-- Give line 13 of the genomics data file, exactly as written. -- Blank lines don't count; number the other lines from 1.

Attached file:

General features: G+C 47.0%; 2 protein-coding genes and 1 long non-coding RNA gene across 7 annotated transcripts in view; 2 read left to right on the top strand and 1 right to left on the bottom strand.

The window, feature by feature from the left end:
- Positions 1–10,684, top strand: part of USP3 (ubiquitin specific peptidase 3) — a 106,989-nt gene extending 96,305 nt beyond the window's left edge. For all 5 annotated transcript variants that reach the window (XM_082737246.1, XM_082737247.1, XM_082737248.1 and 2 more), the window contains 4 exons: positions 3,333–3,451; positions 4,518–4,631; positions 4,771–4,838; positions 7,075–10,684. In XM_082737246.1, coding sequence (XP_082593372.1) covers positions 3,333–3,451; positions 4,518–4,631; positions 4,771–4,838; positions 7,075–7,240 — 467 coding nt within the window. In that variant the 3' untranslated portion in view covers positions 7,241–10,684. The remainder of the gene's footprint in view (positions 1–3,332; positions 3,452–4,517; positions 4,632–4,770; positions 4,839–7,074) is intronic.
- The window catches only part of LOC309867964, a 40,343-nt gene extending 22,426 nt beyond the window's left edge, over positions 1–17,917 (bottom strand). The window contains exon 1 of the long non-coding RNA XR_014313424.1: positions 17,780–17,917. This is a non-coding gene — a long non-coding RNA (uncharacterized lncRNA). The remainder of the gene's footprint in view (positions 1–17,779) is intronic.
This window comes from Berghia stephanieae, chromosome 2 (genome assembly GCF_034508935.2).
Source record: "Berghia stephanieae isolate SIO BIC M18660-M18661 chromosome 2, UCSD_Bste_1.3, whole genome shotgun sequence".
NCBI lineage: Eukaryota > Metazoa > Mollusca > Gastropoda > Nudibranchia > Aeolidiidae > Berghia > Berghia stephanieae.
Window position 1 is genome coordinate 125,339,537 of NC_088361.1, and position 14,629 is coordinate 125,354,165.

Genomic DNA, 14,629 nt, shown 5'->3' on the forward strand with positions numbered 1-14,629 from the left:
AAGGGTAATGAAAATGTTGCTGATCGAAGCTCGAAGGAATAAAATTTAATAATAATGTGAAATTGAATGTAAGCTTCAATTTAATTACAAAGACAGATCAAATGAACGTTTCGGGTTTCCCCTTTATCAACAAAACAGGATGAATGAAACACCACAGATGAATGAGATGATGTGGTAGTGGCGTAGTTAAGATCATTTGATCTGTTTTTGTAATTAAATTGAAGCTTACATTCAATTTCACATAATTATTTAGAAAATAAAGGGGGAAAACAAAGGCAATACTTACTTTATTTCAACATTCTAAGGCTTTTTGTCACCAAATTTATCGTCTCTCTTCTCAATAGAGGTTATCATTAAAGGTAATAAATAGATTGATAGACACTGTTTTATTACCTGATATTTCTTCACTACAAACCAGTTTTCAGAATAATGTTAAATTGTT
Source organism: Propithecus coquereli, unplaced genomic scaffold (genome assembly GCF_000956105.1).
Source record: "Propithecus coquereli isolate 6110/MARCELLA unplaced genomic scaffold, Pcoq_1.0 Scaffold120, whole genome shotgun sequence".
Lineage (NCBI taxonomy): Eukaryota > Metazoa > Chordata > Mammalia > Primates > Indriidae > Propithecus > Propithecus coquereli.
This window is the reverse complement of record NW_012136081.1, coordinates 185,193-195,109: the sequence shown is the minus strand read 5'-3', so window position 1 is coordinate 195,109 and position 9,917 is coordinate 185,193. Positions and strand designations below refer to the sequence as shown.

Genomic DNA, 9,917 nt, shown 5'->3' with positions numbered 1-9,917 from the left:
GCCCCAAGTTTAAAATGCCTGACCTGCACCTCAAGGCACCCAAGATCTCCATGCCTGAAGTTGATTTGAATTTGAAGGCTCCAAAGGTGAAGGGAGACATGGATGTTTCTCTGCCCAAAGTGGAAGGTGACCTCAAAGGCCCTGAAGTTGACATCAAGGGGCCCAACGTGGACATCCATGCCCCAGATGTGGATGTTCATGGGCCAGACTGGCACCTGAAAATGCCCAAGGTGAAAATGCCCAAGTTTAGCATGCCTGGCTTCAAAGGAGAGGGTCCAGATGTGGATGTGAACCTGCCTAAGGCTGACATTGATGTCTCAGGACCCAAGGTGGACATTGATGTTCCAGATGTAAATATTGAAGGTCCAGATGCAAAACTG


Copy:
Lineage (NCBI taxonomy): Eukaryota > Metazoa > Chordata > Mammalia > Primates > Indriidae > Propithecus > Propithecus coquereli.